Henry V @ The Tramshed

I have found that it can be difficult to make Shakespeare’s history plays engaging as most audiences do not find them as interesting as his other work. This is why The Merely Players’ Henry V was a pleasant surprise, and what makes this contemporary adaptation more interesting is director Scott Ellis’ gender-blind casting.

After the death of his father, Henry V (Zena Carswell) becomes King of England. When the King of France mocks him by sending him tennis balls, Henry decides to invade France. He proves to be a successful leader, walking amongst his troupes and going into battle himself. Henry triumphantly leads England to victory, and in the end of the play, his marriage to the French King’s daughter Catherine establishes a strong relationship between the two countries.

The performance has some very notable aspects which makes it a great piece. Ellis has used a football setting for the play, transferring the war between the two countries into a match between two teams. This transformation is appropriate, as both are about camaraderie and triumph. As there are only five actors, the use of the football shirts helps the audience differentiate between the characters, and highlights the different sides. I especially liked the use of the shirts during the scene where Henry discovers he has been betrayed by Scroop, Cambridge and Grey. Hanging the shirts on a washing line allowed Carswell’s Henry to interrogate the three conspirators perfectly, but also brought elements of comedy to this scene. It was very interesting to watch.


Carswell is very powerful as Henry, and she is able to easily convince the audience of her ability to lead a country to triumph. Emmy Rose’s portrayal of Catherine is very elegant, and when playing the Boy, she is very funny, especially during the translation scene. Equally, Stephen Leask, as Catherine’s lady-in-waiting Alice, is hilarious. The audience could not stop laughing every time he appeared on stage. The team work well as an ensemble, switching between each role seamlessly and presenting each character convincingly to the audience. Even though there were just five of them on stage, the team perfectly presented the play’s “thousand parts”.

The company’s stripped-back approach allows the audience to focus on Shakespeare’s language and the characters. The added bonus is that Ellis has fit everything into 90 minutes. Yes this means some of the plot is subtracted from the play, but for this type of production, in this venue especially, the length is perfect. Additionally, the company’s gender-blind casting gives the talented female actors an opportunity to take on Shakespeare’s great roles. The Merely Players have created a very entertaining and engaging adaptation of Henry V.


Dirty Special Thing @ Platform Theatre

I can’t remember the last time I watched new and emerging talent on stage, so Generation ArtsDirty Special Thing at the Platform Theatre was a real treat. The company provides acting and theatre training projects for young people who have not been able to achieve academic qualifications, particularly those in marginalised communities.  The diversity in the auditorium was so refreshing to see, and the audience’s excitement was infectious. I haven’t been in a theatre with that kind of atmosphere in such a long time, and I am so grateful that I was a part of it.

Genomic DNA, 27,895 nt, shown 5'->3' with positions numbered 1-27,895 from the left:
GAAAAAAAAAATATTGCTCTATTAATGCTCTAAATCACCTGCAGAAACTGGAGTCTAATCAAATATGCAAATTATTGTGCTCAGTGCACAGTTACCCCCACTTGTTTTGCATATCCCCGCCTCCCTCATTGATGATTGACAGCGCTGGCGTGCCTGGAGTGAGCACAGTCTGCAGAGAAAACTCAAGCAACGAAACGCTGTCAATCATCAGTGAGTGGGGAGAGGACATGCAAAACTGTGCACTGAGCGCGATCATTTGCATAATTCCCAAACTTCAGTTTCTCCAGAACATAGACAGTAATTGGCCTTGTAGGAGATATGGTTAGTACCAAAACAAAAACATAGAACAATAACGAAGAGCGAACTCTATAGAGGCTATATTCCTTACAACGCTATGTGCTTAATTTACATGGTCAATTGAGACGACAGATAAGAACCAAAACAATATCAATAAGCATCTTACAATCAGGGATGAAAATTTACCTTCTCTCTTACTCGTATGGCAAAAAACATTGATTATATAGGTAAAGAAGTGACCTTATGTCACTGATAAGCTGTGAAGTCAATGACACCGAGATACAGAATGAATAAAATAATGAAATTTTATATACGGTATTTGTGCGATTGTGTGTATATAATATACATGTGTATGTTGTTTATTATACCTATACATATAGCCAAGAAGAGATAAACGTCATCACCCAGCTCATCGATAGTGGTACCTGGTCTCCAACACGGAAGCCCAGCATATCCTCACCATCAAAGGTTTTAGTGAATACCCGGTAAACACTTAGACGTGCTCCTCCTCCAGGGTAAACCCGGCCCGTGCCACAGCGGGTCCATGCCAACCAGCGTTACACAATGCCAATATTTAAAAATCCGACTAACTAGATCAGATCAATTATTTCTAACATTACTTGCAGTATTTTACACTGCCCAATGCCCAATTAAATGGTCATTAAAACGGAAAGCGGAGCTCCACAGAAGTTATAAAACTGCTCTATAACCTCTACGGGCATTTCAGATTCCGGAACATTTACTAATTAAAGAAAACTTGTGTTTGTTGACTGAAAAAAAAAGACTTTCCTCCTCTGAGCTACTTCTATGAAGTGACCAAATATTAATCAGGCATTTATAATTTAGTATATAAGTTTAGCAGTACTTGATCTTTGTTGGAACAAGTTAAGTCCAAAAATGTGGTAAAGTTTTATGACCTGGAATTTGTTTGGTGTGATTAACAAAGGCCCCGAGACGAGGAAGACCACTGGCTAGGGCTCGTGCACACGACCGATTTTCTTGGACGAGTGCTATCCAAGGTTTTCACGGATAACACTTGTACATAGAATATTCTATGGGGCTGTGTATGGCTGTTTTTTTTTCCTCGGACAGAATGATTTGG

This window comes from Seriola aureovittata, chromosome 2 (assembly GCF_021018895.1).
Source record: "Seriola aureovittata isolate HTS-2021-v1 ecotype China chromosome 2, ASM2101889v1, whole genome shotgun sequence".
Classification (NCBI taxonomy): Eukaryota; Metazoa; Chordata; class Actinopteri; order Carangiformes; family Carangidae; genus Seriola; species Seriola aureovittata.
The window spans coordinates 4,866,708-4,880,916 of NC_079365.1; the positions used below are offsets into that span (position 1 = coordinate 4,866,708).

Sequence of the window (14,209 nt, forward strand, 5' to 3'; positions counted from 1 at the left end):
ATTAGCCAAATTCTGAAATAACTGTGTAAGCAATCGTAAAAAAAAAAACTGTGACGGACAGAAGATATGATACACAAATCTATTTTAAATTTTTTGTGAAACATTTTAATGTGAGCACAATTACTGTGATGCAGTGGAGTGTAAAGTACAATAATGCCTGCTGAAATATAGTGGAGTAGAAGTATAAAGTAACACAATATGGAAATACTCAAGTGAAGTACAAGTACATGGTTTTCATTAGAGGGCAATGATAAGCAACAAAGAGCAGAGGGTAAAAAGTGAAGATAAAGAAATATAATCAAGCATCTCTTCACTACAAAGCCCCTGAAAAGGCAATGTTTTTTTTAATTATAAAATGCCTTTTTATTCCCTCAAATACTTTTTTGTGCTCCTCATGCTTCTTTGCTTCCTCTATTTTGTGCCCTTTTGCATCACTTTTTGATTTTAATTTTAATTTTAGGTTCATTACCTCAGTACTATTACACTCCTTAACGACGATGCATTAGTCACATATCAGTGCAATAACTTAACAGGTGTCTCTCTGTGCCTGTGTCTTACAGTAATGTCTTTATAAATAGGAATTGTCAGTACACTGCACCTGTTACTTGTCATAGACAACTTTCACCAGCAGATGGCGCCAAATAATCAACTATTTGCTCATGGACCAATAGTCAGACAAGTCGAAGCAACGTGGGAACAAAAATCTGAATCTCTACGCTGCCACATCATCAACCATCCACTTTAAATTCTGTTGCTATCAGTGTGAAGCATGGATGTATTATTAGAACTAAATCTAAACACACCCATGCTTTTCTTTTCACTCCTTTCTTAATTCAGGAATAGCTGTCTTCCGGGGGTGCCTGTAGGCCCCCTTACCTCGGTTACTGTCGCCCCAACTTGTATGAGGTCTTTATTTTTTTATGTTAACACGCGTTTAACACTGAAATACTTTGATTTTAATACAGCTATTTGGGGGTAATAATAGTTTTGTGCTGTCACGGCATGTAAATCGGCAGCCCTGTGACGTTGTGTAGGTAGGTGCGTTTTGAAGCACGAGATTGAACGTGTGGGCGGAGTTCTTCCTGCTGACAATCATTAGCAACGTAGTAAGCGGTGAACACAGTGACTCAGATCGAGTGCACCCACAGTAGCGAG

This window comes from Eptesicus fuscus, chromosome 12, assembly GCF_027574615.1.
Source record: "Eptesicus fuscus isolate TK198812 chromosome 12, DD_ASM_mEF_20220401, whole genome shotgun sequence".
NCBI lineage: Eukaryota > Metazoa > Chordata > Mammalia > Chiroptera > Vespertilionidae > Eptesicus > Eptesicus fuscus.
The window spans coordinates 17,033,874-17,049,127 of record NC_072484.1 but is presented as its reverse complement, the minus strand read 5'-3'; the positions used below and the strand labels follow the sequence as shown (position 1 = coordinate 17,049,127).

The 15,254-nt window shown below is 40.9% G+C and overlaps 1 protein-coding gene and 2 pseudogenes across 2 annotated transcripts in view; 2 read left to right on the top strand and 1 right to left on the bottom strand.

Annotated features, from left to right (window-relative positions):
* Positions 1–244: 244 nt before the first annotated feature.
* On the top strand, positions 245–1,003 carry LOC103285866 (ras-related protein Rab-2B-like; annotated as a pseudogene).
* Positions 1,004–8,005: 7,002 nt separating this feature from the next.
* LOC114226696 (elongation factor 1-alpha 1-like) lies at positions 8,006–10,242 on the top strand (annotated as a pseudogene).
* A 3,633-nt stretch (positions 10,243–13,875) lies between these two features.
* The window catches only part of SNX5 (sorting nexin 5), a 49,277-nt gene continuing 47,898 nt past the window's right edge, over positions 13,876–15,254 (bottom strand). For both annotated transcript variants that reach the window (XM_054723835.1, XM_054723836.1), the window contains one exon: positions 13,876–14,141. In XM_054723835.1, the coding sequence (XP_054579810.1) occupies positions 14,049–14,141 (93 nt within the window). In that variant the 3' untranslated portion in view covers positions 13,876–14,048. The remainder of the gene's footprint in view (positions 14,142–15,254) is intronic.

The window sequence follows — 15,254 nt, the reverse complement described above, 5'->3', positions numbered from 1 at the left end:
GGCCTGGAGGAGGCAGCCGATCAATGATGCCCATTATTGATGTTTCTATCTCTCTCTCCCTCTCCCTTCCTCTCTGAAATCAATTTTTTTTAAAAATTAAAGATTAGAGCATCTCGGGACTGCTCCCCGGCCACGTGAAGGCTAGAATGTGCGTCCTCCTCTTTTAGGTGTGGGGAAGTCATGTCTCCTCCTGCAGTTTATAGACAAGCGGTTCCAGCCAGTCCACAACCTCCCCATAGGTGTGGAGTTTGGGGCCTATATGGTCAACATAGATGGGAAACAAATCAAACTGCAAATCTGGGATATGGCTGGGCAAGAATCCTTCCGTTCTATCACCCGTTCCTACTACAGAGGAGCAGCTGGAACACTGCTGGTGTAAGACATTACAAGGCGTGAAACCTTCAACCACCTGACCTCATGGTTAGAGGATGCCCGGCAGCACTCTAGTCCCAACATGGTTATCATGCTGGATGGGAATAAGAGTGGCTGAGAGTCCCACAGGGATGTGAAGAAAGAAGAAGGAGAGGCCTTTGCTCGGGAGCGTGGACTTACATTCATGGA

Photo: Patrick Baldwin

Photo: Patrick Baldwin

Set in London, the play is a collection of stories which intertwine with each other, giving the audience a glimpse of different people in the city. The audience is guided through the play by Joseph (great performance by Helder Fernandes), who is training to be a black cab driver. As he drives around the city, we are introduced to various characters like Christian (Sebastian Carrington-Howell), a city banker jealous of his colleague’s success, and Abu (Nestor Sayu), a street cleaner, desperately trying to put money together to take care of his pregnant wife and children. Full of aspects of London life that the audience can relate to, like how expensive everything is, and a shared disgust of the Piccadilly Line, the play combines humour with real life problems, such as the importance of the NHS to everyone in the country.

There are some talented actors in the show who stand out, such as Sayu, who was hilarious on stage. He was actually so fun to watch, and definitely an audience favourite. Carrington-Howell is also very talented, engulfing the character seamlessly. Additionally, Malik-Sankara Watson as Jerome, a great character who works with young people to help them reach their potential, is a brilliant performer.  He was at times funny with his interactions with his girlfriend, and other times, he easily displayed his character’s emotional side, talking sincerely about the death of his younger brother. The rest of the ensemble work great together on stage, engaging the audience perfectly.

Photo: Patrick Baldwin

Photo: Patrick Baldwin

At times, the action became slightly repetitive, and some parts of the play could have been shorter. But the thought-provoking aspects of the play, such as Moneer Elmasseek as the Big Issue seller, who provides contemplative views on life, is what makes the play so engaging. What was great about the performance was the fact that the actors were a representation of diverse London, which for me made it exciting to watch. It is very refreshing to see this in the theatre, and I think Generation Arts is a great organisation that is trying to make this happen. The audience were reacting magnificently to the performance, and everyone, onstage and off, was very visibly having so much fun. For this, I really enjoyed the show. I hope the diversity demonstrated by the company is something which continues to expand throughout the arts.